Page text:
Don't Bet on Jeb
Senator Marco Rubio is reportedly considering whether to run for the Republican presidential nomination in 2016, with an announcement expected in a few weeks. One factor that must loom large in his deliberations is that former Florida Governor Jeb Bush, with whom Rubio has long been allied, is also considering a run. Rubio probably can't run if Bush does.
Both men have their strengths. It would be better for conservatives, though, if Rubio ran and Bush bowed out.
Ideologically, there's not much difference between the two men. Both support "comprehensive immigration reform," including legal status for many illegal immigrants, a guest-worker program and stronger enforcement measures. Bush seems more adamant on the subject. Bush differs from Rubio in favoring "Common Core" standards for schools -- but that's more of an issue for state and local governments than for the feds.
Bush's great advantage over Rubio is that he has been an executive, and a successful one. That's something that voters seem to like when hiring a president. But Bush is rusty. His last election was 12 years ago. He's been mostly absent from politics during the entirety of Barack Obama's presidency, and when he has popped up it has been to criticize other Republicans on taxes or immigration.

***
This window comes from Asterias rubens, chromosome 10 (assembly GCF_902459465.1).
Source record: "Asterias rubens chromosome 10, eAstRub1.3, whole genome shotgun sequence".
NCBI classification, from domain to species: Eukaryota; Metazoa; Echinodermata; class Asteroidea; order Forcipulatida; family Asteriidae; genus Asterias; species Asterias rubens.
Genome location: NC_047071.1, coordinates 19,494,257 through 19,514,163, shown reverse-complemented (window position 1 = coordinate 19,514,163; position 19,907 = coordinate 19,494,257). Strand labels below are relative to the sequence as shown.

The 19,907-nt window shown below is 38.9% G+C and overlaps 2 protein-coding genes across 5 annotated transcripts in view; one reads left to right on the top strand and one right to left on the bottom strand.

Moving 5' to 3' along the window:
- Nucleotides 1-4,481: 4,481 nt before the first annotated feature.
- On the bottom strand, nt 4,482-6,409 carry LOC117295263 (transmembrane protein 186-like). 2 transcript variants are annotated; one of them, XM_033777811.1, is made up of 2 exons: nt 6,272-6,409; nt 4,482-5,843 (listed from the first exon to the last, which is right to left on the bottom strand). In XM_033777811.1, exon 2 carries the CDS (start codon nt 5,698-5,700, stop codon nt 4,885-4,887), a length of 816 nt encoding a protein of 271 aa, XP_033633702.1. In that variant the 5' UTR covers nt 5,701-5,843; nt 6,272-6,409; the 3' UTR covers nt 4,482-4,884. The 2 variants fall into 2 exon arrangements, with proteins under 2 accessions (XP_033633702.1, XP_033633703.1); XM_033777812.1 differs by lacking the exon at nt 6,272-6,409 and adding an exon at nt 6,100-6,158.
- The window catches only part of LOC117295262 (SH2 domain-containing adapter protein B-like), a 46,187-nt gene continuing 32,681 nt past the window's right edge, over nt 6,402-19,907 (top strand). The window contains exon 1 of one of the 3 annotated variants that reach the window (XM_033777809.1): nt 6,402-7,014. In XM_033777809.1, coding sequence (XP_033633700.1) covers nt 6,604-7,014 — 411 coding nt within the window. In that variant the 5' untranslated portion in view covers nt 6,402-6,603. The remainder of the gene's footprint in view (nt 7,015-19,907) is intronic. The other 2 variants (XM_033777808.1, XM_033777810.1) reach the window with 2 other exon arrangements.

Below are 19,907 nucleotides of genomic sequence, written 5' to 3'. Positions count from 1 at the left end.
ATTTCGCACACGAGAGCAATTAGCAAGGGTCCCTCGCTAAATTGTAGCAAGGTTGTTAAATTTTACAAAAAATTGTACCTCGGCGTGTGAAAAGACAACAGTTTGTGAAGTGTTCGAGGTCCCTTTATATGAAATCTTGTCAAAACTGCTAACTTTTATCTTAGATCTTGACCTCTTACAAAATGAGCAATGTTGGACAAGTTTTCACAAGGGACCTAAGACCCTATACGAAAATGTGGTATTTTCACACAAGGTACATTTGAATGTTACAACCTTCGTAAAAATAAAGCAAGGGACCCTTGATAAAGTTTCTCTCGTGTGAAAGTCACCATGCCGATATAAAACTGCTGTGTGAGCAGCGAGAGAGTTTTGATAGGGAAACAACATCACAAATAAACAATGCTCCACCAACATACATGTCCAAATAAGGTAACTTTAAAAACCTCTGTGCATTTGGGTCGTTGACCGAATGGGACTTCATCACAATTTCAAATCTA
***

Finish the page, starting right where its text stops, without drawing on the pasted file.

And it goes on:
Bush's great disadvantage -- the one that to my mind is decisive -- is that he would make it impossible for Republicans to run the kind of campaign they need in 2016. The country has been unhappy with national politics for a long time, it is coming to the end of an eight-year presidency, and it is being asked to put the Clintons back in the White House.
Almost any Republican running in 2016 will therefore make the need to turn the page a major theme of his campaign. Rubio -- who is young, vigorous and reform-minded -- could do that. So could Wisconsin Governor Scott Walker, or many other Republicans. Jeb Bush couldn't.
And that's why Republicans should hope he doesn't run, and doesn't keep more promising candidates from entering the race.
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